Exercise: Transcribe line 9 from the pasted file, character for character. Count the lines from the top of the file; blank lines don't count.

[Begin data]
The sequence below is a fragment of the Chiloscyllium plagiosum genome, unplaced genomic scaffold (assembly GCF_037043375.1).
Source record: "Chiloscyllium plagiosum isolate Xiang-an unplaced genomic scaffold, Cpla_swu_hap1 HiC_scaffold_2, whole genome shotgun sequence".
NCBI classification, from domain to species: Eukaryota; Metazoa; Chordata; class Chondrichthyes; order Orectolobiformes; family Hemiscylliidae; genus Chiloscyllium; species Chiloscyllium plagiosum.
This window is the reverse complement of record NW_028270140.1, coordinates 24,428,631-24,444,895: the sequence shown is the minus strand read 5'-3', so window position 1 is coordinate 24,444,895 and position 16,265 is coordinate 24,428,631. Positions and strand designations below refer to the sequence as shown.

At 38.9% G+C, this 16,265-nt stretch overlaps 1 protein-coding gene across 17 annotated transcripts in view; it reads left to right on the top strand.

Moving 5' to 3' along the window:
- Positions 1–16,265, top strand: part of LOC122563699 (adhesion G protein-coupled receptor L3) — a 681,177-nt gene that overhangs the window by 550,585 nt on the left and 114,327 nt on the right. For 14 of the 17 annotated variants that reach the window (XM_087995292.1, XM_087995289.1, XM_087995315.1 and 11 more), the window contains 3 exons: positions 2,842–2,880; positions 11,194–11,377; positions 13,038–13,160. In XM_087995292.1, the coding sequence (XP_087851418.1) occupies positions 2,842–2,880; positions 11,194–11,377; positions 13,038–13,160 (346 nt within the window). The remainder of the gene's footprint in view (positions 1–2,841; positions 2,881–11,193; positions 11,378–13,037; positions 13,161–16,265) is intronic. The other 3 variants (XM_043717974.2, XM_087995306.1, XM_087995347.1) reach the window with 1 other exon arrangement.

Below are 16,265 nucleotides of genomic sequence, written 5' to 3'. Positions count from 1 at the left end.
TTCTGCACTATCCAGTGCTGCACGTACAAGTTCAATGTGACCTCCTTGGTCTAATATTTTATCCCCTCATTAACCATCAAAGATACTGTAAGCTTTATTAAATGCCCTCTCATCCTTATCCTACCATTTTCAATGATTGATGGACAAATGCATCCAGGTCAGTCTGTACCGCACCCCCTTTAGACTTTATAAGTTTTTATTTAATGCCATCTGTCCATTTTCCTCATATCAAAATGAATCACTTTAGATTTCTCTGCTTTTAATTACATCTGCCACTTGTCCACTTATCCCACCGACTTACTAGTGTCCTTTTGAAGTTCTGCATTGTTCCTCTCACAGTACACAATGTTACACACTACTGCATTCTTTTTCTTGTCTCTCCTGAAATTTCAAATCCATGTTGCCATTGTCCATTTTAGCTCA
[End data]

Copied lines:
TTCTGCACTATCCAGTGCTGCACGTACAAGTTCAATGTGACCTCCTTGGTCTAATATTTTATCCCCTCATTAACCATCAAAGATACTGTAAGCTTTATTAAATGCCCTCTCATCCTTATCCTACCATTTTCAATGATTGATGGACAAATGCATCCAGGTCAGTCTGTACCGCACCCCCTTTAGACTTTATAAGTTTTTATTTAATGCCATCTGTCCATTTTCCTCATATCAAAATGAATCACTTTAGATTTCTCTGCTTTTAATTACATCTGCCACTTGTCCACTTATCCCACCGACTTACTAGTGTCCTTTTGAAGTTCTGCATTGTTCCTCTCACAGTACACAATGTTACACACTACTGCATTCTTTTTCTTGTCTCTCCTGAAATTTCAAATCCATGTTGCCATTGTCCATTTTAGCTCA